Notes: (forthcoming)


Vol. III.                           Voree, Wisconsin, May 18, 1848.                         No. 9.


THE STATE OF WISCONSIN. -- The constitution of Wisconsin has been adopted, and a State government elected. It only wants the action of the Congress of the U. S. to make Wisconsin one of the States of the Union. In this work the saints have had very little to do, and we think had they done nothing it would have been well. Our opinion is now as heretofore, that the saints have nothing to do with elections, not so much as to vote. At the late election of State officers Oliver Cowdery, one of the witnesses of the Book of Mormon, was the regular candidate of the Democratic party for member of Assembly. though not in the district where the saints reside, and was defeated solely on the ground of Mormonism. His capacity and worth was admitted, but he had been a Mormon. Indeed he was worse used than the active members of the church; for here they are elected to office, though none of them attend caucuses or elections. We regret his defeat, because it was accomplished by wicked means, and as he has rejected the pretensions of various usurpers in the church, and maintained the integrity of his testimony, and settled down in the immediate neighborhood of the true church, we think he would do well to say "Othello's occupation is returned."

Notes: (forthcoming)


Vol. III.                           Voree, Wisconsin, June 8, 1848.                         No. 12.


==> Scarcely a week passes but we see in some of our exchange papers articles credited to the Missouri Republican, speaking of the great success and prosperity of the Brighamite camp in the west. -- All this would be well enough if it was true. Indeed we think their worst enemies ought to be satisfied with what they have suffered, and to pray for a respite of the evils they are daily drawing down on their own heads. But these editorial puffs seem to be stretched to the last degree of tension, and may burst like overgrown bubbles before the papers can reach the readers. If a cause is to be built up by lying, yet it is possible to lie too barefaced. -- Certainly it looks very much like it when the Republican says that the Mormons had, at the last accounts, pit in 5,000 acres of winter wheat in Salt Valley. In an earlier article the Republican had stated that 500 teams had gone to the Valley, and though this is 336 higher than other estimates and accounts of those who met them, yet take this for a basis of reasoning, each and every team must have carried the seed for 10 acres of ground, say 13 bushels, besides carrying the families, clothing, furniture, farming utensils of every kind, and a year's provisions. If any one can believe that a single family can move into the wilderness 1,000 miles beyond the last house, carrying all provisions, clothing, furniture, tools, seeds, and everything else necessary for a year's use, including seed wheat to put in crops for market, he may believe this story. But if one family cannot do it, many cannot. Increasing the number of persons does not diminish the food and clothing necessary for each person. Besides this it should be remembered that nearly all these wagons went over late in the fall, and could not have arrived earlier than late for wheat sowing. And by showing the Republican they have built a large fortified town, as well as sowed 5,000 acres of wheat. And as by the same accounts they have taken over large herds of cattle, this 5,000 acres must all be fenced too, and the timber for the fences as well as that for building has all to be drawn some twelve miles. Nonsense! Any man who will believe such stuff deserves to be deceived.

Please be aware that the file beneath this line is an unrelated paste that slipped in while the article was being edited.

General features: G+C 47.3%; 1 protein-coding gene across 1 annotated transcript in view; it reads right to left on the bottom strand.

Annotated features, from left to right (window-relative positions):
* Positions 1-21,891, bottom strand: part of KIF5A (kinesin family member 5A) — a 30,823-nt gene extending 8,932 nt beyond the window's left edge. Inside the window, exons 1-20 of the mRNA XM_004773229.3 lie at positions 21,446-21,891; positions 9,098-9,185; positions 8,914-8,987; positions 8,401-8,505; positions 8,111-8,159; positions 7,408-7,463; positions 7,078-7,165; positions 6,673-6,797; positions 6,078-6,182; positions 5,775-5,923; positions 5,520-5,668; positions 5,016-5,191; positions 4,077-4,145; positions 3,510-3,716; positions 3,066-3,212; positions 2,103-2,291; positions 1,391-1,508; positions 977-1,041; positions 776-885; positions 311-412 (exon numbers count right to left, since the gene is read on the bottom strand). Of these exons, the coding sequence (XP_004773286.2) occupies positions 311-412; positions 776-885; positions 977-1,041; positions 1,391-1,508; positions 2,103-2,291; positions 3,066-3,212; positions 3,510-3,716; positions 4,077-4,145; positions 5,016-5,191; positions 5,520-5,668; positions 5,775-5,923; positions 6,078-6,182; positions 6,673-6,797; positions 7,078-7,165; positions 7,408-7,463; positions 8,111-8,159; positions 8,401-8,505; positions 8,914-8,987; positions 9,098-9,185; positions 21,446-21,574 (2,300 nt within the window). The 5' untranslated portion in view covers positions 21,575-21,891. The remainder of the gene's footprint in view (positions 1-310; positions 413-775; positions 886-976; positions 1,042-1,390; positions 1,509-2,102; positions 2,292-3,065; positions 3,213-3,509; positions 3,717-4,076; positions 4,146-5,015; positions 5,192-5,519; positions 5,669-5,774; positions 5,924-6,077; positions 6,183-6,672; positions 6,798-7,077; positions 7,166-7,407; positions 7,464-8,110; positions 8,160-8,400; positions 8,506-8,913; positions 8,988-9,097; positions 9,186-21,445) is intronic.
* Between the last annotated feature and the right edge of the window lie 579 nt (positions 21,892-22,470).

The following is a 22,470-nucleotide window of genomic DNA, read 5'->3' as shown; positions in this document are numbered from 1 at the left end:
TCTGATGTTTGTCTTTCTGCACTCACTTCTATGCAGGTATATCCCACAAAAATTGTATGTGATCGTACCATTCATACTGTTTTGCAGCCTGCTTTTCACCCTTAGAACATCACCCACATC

==> We are informed that Sidney Rigdon is engaged in the honorable avocation of dressing cloth in the western part of the State of New York. This speaks well for him, and is an example that we commend to the sectarian priests who have reviled him for eighteen years. Is there not yet hope for the old man eloquent? -- Wholesome honest labor is good both for ambition and insanity, and he has shown his manliness by turning to it.